The next morning, on 7 January 2016, the State argued the presumptive language should not be removed from the pattern jury instruction because Defendant failed to prove he was not carrying a bomb. Defendant argued there was sufficient evidence to rebut the presumption. The trial court, relying on Defendant's testimony as some evidence of the lack of a bomb, denied the State's request and left the presumptive language out of the instruction. The trial court then instructed the jury on both common law robbery and robbery with a dangerous weapon. Before closing arguments, Defendant admitted he was guilty of common law robbery.

The jury found Defendant guilty of robbery with a dangerous weapon. The trial court sentenced Defendant to 64 to 89 months imprisonment. Defendant moved for Judgment Notwithstanding the Verdict. The trial court denied Defendant's motion. Also on 7 January 2016, Defendant filed a pro se purported written notice of appeal.

On 11 January 2017, Defendant filed a petition for a writ of certiorari. In his petition, Defendant admits his written notice of appeal failed to comply with Rule 4 of the North Carolina Rules of Appellate Procedure. On 19 January 2017, the State filed its response to Defendant's petition and a motion to dismiss Defendant's appeal.

II. Jurisdiction

Under Rule 4 of the North Carolina Rules of Appellate Procedure:

Any party entitled by law to appeal from a judgment or order of a superior or district court . . . may take appeal by: . . . filing notice of appeal with the clerk of superior court and serving copies thereof upon all adverse parties within fourteen days after entry of the judgment or order. . . .

N.C. R. App. P. 4 (2017).

Here, although Defendant filed a purported notice of appeal on the same day as the judgment, there is no evidence Defendant served the State. In fact, Defendant fully admits failure to adhere to Rule 4, and the record suggests the appeal did not include a certificate of service. Because Defendant failed to comply with Rule 4, we allow the State's motion to dismiss. However, we exercise our discretion and grant Defendant's petition for writ of certiorari and review the merits of his appeal.

III. Standard of Review

The standard of review for a motion to dismiss for insufficient evidence is de novo. State v. Smith, 186 N.C. App. 57, 62, 650 S.E.2d 29, 33 (2007) (citation omitted). "`Upon defendant's motion for dismissal, the question for the Court is whether there is substantial evidence (1) of each essential element of the offense charged, or of a lesser offense included therein, and (2) of defendant's being the perpetrator of such offense. If so, the motion is properly denied.'" State v. Fritsch, 351 N.C. 373, 378, 526 S.E.2d 451, 455 (2000) (quoting State v. Barnes, 334 N.C. 67, 75, 430 S.E.2d 914, 918 (1993)). "Substantial evidence is such relevant evidence as a reasonable mind might accept as adequate to support a conclusion." State v. Smith, 300 N.C. 71, 78-79, 265 S.E.2d 164, 169 (1980) (citations omitted).

"In making its determination, the trial court must consider all evidence admitted, whether competent or incompetent, in the light most favorable to the State, giving the State the benefit of every reasonable inference and resolving any contradictions in its favor." State v. Rose, 339 N.C. 172, 192-93, 451 S.E.2d 211, 223 (1994) (citation omitted).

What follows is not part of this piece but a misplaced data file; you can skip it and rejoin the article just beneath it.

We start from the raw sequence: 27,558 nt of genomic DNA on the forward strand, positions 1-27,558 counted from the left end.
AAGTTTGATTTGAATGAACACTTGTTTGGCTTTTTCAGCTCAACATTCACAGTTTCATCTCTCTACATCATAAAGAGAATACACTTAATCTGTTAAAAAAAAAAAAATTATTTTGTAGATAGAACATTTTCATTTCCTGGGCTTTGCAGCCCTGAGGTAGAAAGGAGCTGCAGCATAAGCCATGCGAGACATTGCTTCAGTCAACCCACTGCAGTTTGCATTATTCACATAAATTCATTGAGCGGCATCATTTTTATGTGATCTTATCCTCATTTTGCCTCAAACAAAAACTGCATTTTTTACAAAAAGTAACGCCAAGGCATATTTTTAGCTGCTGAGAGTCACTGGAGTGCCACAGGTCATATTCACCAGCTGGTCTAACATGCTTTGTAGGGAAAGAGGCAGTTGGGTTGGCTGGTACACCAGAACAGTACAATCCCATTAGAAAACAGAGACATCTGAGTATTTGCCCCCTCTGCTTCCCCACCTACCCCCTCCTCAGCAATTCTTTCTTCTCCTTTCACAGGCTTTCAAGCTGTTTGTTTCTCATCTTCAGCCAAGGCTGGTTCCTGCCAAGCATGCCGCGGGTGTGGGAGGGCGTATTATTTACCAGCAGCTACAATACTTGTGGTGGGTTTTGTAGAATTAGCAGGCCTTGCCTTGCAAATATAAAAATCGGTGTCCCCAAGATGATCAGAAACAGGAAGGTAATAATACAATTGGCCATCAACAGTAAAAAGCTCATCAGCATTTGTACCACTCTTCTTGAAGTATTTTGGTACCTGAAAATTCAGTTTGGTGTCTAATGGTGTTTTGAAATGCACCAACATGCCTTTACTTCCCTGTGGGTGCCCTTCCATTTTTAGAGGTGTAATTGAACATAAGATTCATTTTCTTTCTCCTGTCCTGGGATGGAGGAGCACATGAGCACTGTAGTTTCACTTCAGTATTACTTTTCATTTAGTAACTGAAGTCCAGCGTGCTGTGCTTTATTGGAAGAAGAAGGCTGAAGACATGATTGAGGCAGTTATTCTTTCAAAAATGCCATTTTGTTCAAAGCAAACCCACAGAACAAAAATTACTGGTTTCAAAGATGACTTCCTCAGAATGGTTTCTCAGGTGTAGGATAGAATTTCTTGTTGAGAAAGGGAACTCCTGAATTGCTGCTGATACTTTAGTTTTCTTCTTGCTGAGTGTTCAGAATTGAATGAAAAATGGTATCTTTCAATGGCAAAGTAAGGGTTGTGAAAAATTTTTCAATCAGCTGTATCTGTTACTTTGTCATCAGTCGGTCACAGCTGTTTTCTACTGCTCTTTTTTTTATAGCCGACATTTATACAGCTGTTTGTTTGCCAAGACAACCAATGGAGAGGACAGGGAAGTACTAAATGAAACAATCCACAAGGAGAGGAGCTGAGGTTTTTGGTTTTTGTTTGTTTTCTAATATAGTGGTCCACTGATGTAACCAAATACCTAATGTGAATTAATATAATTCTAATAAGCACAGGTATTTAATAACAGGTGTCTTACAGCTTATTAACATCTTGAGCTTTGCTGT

IV. Analysis

Defendant contends the trial court erred in denying his motion to dismiss because the State failed to provide sufficient evidence Defendant had a dangerous weapon at the time of the robbery. We disagree.

Under N.C. Gen. Stat. § 14-87,

Any person or persons who, having in possession or with the use or threatened use of any firearms or other dangerous weapon, implement or means, whereby the life of a person is endangered or threatened, unlawfully takes or attempts to take personal property from another or from any place of business, residence or banking institution or any other place where there is a person or persons in attendance, at any time, either day or night, or who aids or abets any such person or persons in the commission of such crime, shall be guilty of a Class D felony.

N.C. Gen. Stat. § 14-87 (2016) (emphasis added).3

In construing this statute:

This Court has explicitly held: "Proof of armed robbery requires that the victim reasonably believed that the defendant possessed, or used or threatened to use a firearm [or other dangerous weapon] in the perpetration of the crime. State v. Thompson, 297 N.C. 285, 289, 254 S.E.2d 526, 528 (1979). The State need only prove that the defendant represented that he had a firearm [or other dangerous weapon] and that circumstances led the victim reasonably to believe that defendant had a firearm [or other dangerous weapon] and might use it. State v. Williams, 335 N.C. 518, 522, 438 S.E.2d 727, 729 (1994)."

State v. Jarrett, 167 N.C. App. 336, 339-40, 607 S.E.2d 661, 663 (2004) (quoting State v. Lee, 128 N.C. App. 506, 510, 495 S.E.2d 373, 376 (1998)). See also State v. Williams, 335 N.C. 518, 521, 438 S.E.2d 727, 728-29 (1994); State v. Bartley, 156 N.C. App. 490, 496, 577 S.E.2d 319, 323 (2003).

As stated by our Court:

We agree with the State that a firearm or other dangerous weapon need not be displayed, and our Courts have upheld convictions for robbery with a dangerous weapon when, as in the case sub judice, the evidence showed that the defendant did not possess a firearm or dangerous weapon but merely pretended to possess a firearm or dangerous weapon.